Becoming a U.S. Army Reserve drill sergeant did not make me who I am. It is because of who I am that I became a drill sergeant.
The ability to wear an additional cloth on my right chest pocket, nor the distinct headgear, led me to become a drill sergeant. It is the characteristics that I possess within, the same ones that led me to seek out the Reserve drill sergeant unit in my state. I am not the only one who has these characteristics and beliefs though. I know this because I have met and worked with many leaders who share the same passion and beliefs as I .
Soldiers want to better their leadership skills and train Soldiers so that the Army as a whole can be in a better position to accomplish any mission. One of my goals as a drill sergeant is to better assist those who serve in the Reserve Component by sharing what I have learned and experienced.
Many Reserve Soldiers are teachers Monday through Friday who tutor on the weekends, except for the one weekend when they are a company commander. They are chief executive officers Monday through Friday, and a first sergeant for a group they may only see for one weekend a month. They are seasoned police sergeants and detectives who are specialists and sergeants responsible for Soldiers who are spread across multiple states. Many Soldiers, whether officer or enlisted, are in the Army Reserve because they are accomplishing a master’s or doctoral degree. They have just started a business or have been hired into their desired career that will support their family financially and is a reward for many years of dedication.
Every Reserve Soldier must be able to time manage, take initiative, and be able to quickly evaluate and reevaluate a situation so they can properly prioritize needs and allocate time and effort towards getting the mission accomplished. This ability to balance and accomplish a lot in a small-time frame all while bringing in civilian experience is the exact reason the Army Reserve so dynamic.
Through my civilian career, multiple deployments and various trainings, I have learned a great deal. Having more than one military occupational speciality has allowed me to view things from different angles and has exposed me to many different types of leadership. I have had a very exciting and purpose-filled military career. As a Reserve Soldier, I have been afforded many opportunities that are rare, even for my counterparts on Active Duty. I became determined to find a way to share my best practices and to help with Soldier development and unit efficiency. To do that, I was told that I should attend the United States Army Drill Sergeant Academy.
A Drill Sergeant can motivate and train a large group of diverse trainees in a short amount of time. A Drill Sergeant can teach a majority of skills with very few resources. I realized that with the skills of a Drill Sergeant, I would be able to effectively work with any number of Soldiers to accomplish any task, all while promoting and reinforcing the standard. I was told that the Academy is where the standard is ingrained into a capable leader so that it can be properly instructed to anyone, no matter their previous experience or current skill level. That appealed to me because I wanted to help evaluate and teach the new incoming Soldiers and possess more tools to continue leading in the Army Reserve.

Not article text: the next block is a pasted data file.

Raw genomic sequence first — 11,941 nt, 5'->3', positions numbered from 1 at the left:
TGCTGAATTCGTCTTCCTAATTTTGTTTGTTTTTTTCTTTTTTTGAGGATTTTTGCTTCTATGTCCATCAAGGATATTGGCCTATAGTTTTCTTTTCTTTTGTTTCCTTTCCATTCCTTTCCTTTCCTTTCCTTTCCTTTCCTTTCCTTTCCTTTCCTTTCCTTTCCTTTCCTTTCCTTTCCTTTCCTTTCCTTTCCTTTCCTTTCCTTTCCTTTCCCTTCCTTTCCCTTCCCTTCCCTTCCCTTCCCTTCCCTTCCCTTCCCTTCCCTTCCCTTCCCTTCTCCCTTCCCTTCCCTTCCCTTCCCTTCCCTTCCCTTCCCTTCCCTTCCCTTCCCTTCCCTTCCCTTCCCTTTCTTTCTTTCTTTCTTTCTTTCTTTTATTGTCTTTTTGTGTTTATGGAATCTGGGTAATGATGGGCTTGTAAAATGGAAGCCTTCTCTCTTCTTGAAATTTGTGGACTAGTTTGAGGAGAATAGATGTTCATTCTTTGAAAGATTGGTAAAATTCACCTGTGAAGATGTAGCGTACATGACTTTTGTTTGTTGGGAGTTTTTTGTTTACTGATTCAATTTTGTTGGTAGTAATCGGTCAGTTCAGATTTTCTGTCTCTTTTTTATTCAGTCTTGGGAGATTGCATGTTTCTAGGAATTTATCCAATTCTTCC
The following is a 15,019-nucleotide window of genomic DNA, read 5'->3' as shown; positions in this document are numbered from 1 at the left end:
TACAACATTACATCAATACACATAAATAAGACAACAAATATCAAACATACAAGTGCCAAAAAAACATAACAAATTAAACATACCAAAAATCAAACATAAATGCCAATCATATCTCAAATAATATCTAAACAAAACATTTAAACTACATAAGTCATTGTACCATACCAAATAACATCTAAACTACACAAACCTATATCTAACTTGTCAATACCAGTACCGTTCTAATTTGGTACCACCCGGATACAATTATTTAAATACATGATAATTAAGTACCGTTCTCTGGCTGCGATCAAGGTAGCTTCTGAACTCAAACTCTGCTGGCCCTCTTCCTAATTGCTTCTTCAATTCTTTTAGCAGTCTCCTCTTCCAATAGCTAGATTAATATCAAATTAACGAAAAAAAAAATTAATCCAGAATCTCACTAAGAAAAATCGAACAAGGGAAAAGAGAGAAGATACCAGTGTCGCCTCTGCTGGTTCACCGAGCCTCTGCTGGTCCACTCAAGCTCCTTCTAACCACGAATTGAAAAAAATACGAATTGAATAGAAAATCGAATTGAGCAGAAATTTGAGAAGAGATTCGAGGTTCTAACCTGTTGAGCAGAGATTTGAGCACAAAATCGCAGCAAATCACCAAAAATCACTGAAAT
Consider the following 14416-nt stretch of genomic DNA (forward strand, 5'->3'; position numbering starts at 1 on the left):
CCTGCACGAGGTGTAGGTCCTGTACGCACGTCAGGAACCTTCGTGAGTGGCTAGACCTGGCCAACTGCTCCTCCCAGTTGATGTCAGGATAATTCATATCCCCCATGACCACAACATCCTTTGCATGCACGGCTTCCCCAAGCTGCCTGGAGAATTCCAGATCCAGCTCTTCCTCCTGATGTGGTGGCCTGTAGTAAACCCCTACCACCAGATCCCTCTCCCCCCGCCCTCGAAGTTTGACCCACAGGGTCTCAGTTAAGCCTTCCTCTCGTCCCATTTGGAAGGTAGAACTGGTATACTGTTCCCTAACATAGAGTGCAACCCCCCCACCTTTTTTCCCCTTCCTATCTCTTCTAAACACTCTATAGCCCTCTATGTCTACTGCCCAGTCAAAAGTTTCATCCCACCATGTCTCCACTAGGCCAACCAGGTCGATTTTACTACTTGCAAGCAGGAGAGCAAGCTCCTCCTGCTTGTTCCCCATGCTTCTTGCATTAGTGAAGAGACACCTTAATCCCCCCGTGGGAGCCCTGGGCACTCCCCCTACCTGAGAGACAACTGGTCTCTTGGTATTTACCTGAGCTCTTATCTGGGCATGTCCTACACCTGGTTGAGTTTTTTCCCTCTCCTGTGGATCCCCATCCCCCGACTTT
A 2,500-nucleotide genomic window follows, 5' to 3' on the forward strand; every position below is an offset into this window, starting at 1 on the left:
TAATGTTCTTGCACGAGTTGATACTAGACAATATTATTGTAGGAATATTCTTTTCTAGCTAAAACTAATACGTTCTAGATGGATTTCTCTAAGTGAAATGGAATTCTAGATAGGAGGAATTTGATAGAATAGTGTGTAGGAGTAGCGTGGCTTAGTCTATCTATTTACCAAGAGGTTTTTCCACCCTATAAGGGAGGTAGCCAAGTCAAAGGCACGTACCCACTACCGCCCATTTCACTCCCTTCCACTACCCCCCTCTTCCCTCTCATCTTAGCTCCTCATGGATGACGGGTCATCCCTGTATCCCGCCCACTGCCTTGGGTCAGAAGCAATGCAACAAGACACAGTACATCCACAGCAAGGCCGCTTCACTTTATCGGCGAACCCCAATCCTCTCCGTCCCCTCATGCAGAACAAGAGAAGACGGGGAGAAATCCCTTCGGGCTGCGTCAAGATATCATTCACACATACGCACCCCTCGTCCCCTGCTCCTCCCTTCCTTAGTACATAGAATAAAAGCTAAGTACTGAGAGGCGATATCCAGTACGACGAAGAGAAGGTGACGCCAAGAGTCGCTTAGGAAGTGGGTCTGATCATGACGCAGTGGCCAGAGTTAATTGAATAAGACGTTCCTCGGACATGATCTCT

I searched for a drill sergeant unit in my state, asked for the requirements, then took the necessary steps to transfer into the unit and go to the Academy. Once I completed the Academy, I realized that everyone would see my patch and would expect the very leadership I sought to receive from the Academy. Though the cloth does not make me who I am, it does hold me accountable. No matter how many years pass from when I attended the Academy, that patch demonstrates that I was taught and evaluated on my ability to be a standard bearer. The patch announces, before I can verbally present myself, that I was identified as a leader who has a strong foundation and an agile leadership style to effectively communicate, work with, direct, mentor, motivate, support, and teach as many as necessary in a short amount of time.
When a Reserve drill sergeant is done with their obligation, they have the option to continue working as a drill sergeant or return to their original career path. If they remain a drill sergeant, they will prepare Reserve drill sergeant candidates to be better prepared for the Academy and give them any additional leadership guidance as necessary. Remaining a drill sergeant also allows you to support and develop drill sergeant missions, the Drill Sergeant of the Year competition, and many other training opportunities. Returning to your career path means all of the leadership development that you gained as drill sergeants can be shared with others who haven’t been exposed to a drill sergeant since Basic Training and Advanced Individual Training.
The drill sergeant leaders at the Academy evaluate the leaders that are presented to them as top noncommissioned officers. They ensure that if you are going to present yourself as the standard, that you are indeed the standard. That you will always make the effort to do what is right and that being truthful is innate to you. They ensure that you are capable to teach and share knowledge that is accurate and effective. They want to make sure that no matter the amount of pressure, personal stress, fear, time constraint or limitation, that you will deliver the best that you can and that your best can surpasses the standard.
As a U.S. Army Reserve Soldier, you tend to have a very small window to interact with someone during duty hours, very little resources and equipment to work with and it is with a very diverse group of Soldiers. Having qualified as a drill sergeant and working with other drill sergeants has added to my leadership tool box. Becoming a drill sergeant did not make me who I am. It is because of who I am, that I became a drill sergeant.